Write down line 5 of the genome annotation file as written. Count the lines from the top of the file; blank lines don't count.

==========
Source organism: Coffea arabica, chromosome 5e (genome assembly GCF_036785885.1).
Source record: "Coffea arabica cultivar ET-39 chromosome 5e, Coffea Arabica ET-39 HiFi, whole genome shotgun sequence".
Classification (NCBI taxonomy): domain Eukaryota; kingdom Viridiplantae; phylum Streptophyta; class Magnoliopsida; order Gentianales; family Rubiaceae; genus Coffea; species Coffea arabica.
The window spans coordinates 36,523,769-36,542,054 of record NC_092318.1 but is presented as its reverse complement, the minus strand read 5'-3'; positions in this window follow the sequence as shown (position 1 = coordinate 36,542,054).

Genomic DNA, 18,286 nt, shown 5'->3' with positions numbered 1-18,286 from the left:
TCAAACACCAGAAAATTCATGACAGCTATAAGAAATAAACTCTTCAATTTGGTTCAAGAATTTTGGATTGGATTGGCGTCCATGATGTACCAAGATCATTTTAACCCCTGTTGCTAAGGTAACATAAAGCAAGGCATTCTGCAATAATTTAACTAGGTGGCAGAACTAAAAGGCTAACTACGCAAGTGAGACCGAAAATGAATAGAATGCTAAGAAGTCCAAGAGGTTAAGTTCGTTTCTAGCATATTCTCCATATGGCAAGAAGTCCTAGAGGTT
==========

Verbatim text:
Genomic DNA, 18,286 nt, shown 5'->3' with positions numbered 1-18,286 from the left: